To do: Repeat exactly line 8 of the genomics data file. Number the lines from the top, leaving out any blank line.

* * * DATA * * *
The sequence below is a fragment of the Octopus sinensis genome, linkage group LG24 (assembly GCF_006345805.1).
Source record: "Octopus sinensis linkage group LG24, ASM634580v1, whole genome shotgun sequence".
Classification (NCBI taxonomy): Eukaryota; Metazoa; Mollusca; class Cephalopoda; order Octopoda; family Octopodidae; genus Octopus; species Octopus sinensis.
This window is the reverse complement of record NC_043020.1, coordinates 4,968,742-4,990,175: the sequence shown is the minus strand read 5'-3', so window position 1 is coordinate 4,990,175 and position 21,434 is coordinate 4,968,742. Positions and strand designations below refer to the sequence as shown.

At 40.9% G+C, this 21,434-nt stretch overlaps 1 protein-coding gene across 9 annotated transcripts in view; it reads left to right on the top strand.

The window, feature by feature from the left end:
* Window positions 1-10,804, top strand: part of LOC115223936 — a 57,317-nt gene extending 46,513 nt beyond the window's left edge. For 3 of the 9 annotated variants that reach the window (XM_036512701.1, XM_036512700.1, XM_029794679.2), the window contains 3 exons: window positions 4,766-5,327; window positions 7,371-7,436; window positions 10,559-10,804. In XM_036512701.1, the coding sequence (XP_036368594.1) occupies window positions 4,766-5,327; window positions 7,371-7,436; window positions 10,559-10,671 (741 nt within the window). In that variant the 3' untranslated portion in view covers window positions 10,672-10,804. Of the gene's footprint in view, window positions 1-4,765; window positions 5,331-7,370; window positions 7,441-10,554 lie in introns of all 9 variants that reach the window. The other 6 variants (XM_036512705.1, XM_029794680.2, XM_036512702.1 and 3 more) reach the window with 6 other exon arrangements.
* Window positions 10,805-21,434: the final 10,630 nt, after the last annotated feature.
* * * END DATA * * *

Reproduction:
* Window positions 10,805-21,434: the final 10,630 nt, after the last annotated feature.